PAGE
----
SH July 20 Newsletter final - Flipbook - Page 17
RESTORATION ISSUES - TOO
MUCH OR NOT ENOUGH WATER!
Many if not all quarry restoration schemes require a comprehensive
understanding of the future hydrological and hydrogeological regimes which
influence a site and in some cases how these may have changed over time. The
success of restoration schemes with a nature conservation objective in particular
can hinge on getting it right at the design and implementation stages but also
requires appropriate management post restoration and into aftercare.
Get it wrong and reed beds, wet grassland, lakes, ponds, wet scrapes etc can
all fail to deliver the biodiversity potential promised and result in substantial
unbudgeted costs to rectify issues during aftercare to meet stakeholder
Rising water levels in restored lakes resulting in localised flooding of adjacent land can have significant cost
implications. Often insufficient flexibility has been built into approved restoration schemes to accommodate
seasonal fluctuations in water level or extreme weather events. It is not uncommon that approved restoration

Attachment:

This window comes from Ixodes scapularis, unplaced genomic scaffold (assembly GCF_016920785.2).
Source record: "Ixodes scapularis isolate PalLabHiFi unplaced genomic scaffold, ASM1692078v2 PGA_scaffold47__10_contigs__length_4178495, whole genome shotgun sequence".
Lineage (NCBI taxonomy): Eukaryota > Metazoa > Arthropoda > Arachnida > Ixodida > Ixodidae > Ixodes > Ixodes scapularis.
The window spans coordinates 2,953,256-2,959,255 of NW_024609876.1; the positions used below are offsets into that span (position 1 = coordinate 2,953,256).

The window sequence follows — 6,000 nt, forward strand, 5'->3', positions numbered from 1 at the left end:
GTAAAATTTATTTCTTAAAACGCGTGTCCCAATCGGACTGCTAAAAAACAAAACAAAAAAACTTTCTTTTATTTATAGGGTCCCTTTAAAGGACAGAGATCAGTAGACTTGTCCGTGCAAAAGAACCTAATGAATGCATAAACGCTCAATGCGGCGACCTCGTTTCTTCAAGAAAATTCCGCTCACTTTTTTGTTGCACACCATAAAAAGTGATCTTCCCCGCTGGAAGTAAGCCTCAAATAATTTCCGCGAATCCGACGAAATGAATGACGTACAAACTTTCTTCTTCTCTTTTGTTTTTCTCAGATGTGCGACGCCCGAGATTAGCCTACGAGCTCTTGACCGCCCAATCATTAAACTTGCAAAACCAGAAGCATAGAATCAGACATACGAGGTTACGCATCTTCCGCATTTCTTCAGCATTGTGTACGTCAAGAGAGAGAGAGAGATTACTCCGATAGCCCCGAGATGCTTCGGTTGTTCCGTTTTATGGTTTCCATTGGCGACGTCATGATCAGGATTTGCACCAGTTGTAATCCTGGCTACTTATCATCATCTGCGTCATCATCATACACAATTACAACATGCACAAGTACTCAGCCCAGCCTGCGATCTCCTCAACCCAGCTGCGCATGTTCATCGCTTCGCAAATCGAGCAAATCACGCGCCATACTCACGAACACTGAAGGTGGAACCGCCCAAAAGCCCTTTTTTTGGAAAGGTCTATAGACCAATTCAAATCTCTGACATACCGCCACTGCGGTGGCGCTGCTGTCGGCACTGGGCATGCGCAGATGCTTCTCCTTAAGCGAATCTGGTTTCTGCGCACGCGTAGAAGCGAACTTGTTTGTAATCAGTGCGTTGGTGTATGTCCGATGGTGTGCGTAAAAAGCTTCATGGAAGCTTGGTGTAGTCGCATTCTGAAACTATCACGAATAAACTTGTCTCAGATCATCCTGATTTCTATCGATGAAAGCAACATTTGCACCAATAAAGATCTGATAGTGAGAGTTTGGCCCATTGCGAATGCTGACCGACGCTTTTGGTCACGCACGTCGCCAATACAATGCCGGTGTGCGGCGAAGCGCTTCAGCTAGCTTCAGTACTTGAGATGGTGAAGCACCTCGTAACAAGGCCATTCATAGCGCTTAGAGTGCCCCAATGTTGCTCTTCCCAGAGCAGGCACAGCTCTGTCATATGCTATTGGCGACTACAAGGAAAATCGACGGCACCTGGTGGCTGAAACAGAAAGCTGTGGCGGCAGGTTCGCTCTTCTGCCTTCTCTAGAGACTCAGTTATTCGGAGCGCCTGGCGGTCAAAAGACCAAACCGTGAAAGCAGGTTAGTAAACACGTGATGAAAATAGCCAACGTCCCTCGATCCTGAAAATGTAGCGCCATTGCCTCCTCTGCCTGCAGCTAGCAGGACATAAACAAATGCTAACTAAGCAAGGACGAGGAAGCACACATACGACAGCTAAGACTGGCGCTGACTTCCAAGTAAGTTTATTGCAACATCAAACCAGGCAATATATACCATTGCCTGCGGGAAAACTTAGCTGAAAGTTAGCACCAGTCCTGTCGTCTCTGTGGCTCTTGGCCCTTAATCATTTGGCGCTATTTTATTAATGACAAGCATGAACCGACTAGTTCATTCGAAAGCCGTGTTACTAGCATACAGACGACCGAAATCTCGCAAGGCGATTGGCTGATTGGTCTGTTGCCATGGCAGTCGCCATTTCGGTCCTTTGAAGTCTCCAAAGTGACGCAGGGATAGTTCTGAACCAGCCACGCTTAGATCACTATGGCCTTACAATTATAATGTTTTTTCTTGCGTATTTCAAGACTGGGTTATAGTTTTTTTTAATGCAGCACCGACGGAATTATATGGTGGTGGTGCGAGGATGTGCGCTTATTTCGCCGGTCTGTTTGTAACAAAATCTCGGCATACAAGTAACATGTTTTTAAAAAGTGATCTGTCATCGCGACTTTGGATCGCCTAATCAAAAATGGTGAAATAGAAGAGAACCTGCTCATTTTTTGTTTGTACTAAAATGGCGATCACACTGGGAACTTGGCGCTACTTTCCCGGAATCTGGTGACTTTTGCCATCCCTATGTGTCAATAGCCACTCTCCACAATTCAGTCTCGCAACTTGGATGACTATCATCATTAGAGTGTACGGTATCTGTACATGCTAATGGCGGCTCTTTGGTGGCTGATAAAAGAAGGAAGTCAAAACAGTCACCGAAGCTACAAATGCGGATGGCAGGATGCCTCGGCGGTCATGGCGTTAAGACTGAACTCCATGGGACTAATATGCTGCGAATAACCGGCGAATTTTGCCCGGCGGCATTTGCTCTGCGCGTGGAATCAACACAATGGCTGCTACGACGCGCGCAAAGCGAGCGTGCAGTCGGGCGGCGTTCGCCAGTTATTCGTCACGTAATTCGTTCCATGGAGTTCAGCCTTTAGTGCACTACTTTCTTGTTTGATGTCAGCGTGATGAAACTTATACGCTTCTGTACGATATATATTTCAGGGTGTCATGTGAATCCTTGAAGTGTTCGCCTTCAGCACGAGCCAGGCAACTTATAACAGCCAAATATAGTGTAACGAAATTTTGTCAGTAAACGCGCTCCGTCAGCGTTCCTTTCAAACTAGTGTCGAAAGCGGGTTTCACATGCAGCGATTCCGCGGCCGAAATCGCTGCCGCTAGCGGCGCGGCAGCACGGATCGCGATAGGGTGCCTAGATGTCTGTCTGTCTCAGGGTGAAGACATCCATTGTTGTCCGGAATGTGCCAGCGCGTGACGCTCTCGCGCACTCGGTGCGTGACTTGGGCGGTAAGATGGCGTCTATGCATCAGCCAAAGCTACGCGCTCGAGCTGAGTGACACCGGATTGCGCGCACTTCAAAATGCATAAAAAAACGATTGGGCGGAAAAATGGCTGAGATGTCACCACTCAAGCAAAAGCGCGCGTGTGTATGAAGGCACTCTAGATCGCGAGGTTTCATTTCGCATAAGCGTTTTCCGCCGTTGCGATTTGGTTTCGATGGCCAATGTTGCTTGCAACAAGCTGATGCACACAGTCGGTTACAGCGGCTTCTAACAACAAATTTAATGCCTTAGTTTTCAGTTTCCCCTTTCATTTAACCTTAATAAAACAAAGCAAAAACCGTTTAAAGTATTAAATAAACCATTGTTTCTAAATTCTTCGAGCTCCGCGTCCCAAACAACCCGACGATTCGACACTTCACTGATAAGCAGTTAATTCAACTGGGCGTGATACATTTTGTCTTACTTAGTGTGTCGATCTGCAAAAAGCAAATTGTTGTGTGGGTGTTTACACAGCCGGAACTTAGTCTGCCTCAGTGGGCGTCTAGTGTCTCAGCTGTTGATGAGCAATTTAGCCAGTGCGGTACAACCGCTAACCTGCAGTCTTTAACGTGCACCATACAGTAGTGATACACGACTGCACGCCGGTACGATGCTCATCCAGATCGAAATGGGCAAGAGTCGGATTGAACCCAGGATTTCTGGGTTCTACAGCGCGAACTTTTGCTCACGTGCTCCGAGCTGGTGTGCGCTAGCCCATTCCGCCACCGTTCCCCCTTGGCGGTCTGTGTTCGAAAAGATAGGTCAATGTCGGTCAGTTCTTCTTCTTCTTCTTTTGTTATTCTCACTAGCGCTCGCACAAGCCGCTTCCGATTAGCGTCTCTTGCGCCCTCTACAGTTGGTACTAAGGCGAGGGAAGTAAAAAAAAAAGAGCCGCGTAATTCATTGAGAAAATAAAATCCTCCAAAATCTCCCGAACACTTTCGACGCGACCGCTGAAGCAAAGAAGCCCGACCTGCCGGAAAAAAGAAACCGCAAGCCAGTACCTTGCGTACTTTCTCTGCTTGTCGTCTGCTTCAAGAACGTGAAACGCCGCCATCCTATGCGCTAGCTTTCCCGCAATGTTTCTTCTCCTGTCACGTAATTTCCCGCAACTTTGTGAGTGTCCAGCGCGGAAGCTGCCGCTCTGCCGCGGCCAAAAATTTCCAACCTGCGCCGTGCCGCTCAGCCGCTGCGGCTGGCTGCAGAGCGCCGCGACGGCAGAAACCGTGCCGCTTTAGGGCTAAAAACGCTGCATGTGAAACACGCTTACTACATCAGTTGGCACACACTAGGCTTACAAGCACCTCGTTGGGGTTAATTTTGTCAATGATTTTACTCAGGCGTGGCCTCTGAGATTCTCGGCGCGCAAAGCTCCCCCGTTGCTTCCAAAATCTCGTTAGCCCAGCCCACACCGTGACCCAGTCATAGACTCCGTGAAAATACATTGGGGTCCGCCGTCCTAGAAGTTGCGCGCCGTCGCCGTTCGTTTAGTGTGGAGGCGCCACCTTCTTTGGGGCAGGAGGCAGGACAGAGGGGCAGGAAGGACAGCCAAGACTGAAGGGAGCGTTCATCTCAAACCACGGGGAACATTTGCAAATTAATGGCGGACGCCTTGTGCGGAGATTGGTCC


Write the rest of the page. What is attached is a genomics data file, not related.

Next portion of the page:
schemes simply prove to be unachievable – especially those that were initially conceived many years ago.
Compounding the issue is often the inappropriate handling of soils during stripping, storage and restoration
which can also result in costly future drainage issues. All too often it can appear that there is either too much
or not enough water to deliver the restoration objectives however in most cases schemes are achievable if
they are designed to be more resilient to change and implementation works are carefully monitored on site
by an experienced professional.
Recent experience suggests that climate change is having a significant impact on ground water levels and the
frequency of flood events. In some cases, changes to the operational management of rivers by the EA is also
undoubtably having an effect on drainage locally.
The Landscape Architects from Stephenson Halliday coordinate specialist consultants in hydrology,
hydrogeology, drainage and engineering and liaise closely with key stakeholders such as the EA and
local drainage boards. In doing so, and bringing to bear their considerable expertise in this field, they can
deliver robust restoration schemes which are resilient to change and minimise long term costs associated
with aftercare and extended management periods the likes of which are soon to be a requirement when
biodiversity net gain becomes mandatory.